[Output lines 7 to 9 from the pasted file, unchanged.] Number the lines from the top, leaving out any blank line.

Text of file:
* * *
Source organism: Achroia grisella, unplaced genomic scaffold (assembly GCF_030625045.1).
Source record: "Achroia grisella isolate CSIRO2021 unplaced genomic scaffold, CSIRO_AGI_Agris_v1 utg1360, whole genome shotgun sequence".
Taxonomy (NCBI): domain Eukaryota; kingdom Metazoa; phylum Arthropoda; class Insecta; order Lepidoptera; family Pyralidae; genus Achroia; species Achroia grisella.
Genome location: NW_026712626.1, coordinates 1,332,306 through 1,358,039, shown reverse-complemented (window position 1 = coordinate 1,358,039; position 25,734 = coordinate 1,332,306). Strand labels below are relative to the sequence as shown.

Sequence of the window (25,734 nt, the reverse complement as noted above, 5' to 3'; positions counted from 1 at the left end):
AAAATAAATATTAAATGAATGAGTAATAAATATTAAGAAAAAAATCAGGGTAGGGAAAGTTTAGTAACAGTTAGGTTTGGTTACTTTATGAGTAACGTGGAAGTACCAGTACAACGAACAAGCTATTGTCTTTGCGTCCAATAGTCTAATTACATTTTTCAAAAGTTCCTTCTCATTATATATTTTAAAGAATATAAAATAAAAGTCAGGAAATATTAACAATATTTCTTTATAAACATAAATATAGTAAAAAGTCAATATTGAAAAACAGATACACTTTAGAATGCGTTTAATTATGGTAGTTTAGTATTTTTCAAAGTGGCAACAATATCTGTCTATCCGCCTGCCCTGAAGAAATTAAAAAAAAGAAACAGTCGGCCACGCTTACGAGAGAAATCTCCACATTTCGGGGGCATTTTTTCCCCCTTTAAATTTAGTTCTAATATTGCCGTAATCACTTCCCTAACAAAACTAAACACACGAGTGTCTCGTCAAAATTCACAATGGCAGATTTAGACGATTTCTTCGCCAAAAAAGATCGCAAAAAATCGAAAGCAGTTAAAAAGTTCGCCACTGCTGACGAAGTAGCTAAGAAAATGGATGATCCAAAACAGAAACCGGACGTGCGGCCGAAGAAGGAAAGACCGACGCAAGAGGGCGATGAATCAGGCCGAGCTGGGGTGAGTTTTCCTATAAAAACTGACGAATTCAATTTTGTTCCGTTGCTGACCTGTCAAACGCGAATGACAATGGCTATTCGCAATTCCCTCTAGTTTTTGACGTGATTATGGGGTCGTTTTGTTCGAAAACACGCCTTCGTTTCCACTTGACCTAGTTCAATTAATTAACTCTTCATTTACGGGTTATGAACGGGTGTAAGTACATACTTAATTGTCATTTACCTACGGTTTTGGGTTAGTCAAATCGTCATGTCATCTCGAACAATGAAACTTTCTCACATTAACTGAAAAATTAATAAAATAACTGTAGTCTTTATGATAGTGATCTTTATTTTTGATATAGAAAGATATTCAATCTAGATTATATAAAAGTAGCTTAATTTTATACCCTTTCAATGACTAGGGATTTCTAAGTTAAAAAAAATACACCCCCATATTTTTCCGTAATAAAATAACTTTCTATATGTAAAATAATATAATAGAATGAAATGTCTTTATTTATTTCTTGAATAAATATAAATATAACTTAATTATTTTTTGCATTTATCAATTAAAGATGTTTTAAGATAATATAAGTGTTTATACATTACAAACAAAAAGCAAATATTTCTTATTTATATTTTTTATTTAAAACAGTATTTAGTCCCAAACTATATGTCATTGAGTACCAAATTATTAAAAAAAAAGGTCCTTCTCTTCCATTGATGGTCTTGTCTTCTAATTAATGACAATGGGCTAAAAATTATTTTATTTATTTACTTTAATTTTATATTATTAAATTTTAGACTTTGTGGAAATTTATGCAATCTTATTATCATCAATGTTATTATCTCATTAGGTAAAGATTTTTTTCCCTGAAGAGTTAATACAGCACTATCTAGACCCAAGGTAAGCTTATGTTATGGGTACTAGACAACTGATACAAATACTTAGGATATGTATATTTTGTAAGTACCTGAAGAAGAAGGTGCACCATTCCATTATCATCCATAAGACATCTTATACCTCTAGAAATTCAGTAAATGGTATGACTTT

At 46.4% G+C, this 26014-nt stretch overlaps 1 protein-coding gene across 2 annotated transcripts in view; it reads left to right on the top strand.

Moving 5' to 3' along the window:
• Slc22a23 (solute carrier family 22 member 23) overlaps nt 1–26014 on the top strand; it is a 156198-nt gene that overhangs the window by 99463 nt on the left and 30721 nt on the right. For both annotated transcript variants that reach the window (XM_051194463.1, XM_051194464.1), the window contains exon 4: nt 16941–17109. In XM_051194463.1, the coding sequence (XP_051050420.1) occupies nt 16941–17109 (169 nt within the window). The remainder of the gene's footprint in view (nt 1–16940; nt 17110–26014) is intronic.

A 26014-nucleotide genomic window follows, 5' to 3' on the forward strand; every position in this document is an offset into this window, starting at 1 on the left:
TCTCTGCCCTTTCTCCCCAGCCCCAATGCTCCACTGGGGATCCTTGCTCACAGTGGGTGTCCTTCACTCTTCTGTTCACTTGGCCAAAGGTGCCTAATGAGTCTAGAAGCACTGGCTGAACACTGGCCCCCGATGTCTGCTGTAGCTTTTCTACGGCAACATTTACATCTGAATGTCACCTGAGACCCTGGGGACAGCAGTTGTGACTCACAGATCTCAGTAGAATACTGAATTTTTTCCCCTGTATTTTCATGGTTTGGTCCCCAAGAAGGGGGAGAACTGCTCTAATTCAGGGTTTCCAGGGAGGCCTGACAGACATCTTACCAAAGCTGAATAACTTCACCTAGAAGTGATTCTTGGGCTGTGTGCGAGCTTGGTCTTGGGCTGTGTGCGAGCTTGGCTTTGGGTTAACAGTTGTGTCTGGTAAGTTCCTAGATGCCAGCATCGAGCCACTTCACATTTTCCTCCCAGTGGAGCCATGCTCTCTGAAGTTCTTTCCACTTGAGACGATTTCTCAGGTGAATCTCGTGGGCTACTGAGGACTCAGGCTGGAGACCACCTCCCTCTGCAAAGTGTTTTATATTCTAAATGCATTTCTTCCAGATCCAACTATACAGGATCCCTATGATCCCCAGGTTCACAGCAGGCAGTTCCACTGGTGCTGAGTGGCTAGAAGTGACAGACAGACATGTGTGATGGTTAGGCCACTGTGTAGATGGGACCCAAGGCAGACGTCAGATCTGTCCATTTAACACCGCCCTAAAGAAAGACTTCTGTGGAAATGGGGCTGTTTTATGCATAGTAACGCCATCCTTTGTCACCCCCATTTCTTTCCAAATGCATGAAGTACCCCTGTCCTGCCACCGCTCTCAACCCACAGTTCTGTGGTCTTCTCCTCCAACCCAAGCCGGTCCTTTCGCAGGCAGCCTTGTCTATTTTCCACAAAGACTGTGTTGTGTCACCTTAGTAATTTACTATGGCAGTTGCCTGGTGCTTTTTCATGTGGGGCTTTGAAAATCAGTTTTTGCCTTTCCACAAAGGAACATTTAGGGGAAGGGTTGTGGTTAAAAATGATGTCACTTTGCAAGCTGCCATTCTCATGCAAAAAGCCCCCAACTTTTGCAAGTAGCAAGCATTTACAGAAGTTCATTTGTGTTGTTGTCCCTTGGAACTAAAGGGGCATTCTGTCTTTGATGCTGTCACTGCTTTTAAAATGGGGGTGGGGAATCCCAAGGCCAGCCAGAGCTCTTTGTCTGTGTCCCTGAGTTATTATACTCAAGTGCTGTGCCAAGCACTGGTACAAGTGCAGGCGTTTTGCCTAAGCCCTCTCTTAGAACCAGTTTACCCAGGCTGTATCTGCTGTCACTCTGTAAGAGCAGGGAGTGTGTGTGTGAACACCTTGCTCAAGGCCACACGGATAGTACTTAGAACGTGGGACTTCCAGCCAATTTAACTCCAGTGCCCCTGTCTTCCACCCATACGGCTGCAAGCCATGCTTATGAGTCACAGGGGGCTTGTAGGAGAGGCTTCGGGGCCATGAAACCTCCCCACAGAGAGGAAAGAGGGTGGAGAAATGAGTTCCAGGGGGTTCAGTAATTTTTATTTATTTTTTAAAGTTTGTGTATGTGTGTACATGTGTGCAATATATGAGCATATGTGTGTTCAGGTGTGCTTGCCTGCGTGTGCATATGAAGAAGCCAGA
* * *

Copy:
At 46.4% G+C, this 26014-nt stretch overlaps 1 protein-coding gene across 2 annotated transcripts in view; it reads left to right on the top strand.

Moving 5' to 3' along the window:
• Slc22a23 (solute carrier family 22 member 23) overlaps nt 1–26014 on the top strand; it is a 156198-nt gene that overhangs the window by 99463 nt on the left and 30721 nt on the right. For both annotated transcript variants that reach the window (XM_051194463.1, XM_051194464.1), the window contains exon 4: nt 16941–17109. In XM_051194463.1, the coding sequence (XP_051050420.1) occupies nt 16941–17109 (169 nt within the window). The remainder of the gene's footprint in view (nt 1–16940; nt 17110–26014) is intronic.